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Plans are under way for a new secondary water system, and the City Council is studying a privatization agreement.

Alex Jensen, city manager, said details of the system plan will be worked out along the way."It's been an issue we've debated a lot. We feel comfortable that this is the best solution for long-term water need," he said.

Mayor Jerry Stevenson said that without such a pressurized irrigation system, which would be provided by the Davis and Weber Canal Co., the city is going to have to go elsewhere for water, and it would likely cost more.

"We're going to see some increases regardless," Stevenson said of Layton's future water costs.

The current debate among the council members concerns mandatory hookup by all residents within reach of the system.

Canal officials say they need at least 95 percent of all homes to hook up, or they'll have to raise user fees to compensate for their expenses. For example, the owner of a 10,000-square-foot lot would pay $275 to hook onto the system, plus a monthly user fee of $15.

Lyndia Graham, council member, said she doesn't support mandatory hookup, especially for older subdivisions.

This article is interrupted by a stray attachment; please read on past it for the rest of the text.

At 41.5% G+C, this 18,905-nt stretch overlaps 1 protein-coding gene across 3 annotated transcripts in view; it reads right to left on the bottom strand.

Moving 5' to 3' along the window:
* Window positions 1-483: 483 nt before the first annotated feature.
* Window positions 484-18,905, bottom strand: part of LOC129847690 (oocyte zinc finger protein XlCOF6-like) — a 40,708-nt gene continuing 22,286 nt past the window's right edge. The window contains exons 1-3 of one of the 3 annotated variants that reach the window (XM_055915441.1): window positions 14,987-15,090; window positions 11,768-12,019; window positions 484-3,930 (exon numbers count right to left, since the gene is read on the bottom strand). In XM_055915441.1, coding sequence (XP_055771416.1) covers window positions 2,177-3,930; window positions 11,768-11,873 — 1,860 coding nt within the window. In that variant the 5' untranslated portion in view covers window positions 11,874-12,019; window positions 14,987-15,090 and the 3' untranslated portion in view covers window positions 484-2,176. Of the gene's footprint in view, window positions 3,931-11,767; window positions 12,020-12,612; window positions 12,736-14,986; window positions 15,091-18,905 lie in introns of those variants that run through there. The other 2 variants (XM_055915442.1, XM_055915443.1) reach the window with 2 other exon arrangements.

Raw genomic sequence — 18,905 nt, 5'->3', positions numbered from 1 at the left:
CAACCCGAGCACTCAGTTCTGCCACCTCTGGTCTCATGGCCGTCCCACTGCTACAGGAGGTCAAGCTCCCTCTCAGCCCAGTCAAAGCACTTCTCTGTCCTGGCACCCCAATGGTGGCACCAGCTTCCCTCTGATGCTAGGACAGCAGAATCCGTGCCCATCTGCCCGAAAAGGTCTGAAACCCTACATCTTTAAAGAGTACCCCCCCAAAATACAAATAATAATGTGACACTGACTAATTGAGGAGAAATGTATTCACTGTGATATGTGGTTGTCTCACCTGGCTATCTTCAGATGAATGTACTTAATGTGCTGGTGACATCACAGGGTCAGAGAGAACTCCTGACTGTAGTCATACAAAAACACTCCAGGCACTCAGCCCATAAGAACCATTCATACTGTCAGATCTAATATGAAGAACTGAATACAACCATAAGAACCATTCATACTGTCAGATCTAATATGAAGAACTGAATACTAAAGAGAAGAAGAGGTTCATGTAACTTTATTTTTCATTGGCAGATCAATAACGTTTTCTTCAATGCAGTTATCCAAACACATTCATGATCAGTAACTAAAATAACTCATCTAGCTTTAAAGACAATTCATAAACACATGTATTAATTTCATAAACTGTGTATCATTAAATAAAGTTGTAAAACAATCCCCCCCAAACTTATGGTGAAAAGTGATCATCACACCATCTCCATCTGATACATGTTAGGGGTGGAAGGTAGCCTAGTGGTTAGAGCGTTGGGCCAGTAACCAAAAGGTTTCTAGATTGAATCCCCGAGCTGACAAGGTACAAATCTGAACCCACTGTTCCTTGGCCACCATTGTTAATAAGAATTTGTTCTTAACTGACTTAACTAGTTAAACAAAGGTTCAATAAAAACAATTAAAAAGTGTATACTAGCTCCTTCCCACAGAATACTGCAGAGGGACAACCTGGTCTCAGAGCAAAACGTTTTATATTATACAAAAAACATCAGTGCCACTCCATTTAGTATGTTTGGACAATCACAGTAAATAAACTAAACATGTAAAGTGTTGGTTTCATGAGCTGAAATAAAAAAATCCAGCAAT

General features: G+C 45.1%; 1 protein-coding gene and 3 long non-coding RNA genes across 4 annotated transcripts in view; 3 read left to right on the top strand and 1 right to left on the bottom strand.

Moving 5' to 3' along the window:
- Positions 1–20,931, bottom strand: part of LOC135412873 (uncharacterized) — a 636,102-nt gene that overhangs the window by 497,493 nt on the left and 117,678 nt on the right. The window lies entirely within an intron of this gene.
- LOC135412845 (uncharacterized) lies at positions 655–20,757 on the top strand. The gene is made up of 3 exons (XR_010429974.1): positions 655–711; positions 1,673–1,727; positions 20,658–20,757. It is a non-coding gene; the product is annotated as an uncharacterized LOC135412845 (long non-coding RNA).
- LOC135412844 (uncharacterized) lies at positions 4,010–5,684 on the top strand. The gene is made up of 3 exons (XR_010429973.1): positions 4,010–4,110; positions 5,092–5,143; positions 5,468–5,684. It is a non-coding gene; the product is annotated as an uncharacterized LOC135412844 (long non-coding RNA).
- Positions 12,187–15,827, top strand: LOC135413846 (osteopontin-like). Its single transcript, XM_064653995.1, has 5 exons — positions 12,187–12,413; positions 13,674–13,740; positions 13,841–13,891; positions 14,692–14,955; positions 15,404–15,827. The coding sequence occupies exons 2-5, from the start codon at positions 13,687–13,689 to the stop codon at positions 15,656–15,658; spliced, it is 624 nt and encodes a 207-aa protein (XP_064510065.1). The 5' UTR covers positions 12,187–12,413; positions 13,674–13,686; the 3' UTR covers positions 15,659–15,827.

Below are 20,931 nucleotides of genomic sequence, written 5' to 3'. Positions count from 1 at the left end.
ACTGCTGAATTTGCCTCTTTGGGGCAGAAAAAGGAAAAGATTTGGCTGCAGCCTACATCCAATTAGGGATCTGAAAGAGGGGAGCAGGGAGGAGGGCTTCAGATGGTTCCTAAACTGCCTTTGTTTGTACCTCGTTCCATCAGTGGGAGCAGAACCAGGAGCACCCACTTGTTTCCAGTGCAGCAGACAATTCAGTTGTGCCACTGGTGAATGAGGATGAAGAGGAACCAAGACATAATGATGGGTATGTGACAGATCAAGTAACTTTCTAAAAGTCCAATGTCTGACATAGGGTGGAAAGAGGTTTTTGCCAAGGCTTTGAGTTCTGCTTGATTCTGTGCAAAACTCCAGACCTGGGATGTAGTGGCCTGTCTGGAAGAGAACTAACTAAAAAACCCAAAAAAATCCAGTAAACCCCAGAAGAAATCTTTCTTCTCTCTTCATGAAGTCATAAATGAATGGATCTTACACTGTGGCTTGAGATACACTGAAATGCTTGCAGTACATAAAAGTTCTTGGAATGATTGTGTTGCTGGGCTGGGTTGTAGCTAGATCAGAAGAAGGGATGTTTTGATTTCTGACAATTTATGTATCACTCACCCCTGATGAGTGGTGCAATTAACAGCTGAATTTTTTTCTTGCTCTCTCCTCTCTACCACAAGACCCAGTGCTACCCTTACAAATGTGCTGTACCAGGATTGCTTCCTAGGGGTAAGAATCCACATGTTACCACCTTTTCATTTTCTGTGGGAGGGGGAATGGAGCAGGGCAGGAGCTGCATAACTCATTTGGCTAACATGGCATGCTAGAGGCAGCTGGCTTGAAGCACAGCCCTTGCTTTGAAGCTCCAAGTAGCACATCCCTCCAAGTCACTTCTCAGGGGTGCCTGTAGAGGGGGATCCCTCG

"They should have a chance to say yes or no," she said.

She wants the city to look at a special water impact fee that would make new growth pay for the water shortage it causes.

Stuart Adams, another council member and homebuilder by profession, said he doesn't support such an impact fee because first-time homebuyers would be hardest hit.

"We're pricing them out of the market," Adams said.

Other cities where the canal company has installed secondary water systems did require mandatory connections. Council member Ethel Adams said the council needs to take a stand. She said residents have no choice whether to connect to some other utilities, such as sewer lines, when such services are extended to their neighborhoods.

Jensen said the struggle to find a formula for what constitutes mandatory connection is a form of social engineering. How high access fees should be set is still another controversy.

Because of new growth, Layton will run out of water by the year 2000 if no action is taken. A secondary system would lessen the demand for culinary water and probably even keep drinking water prices low.

Canal company officials have been invited back for another work meeting with the City Council.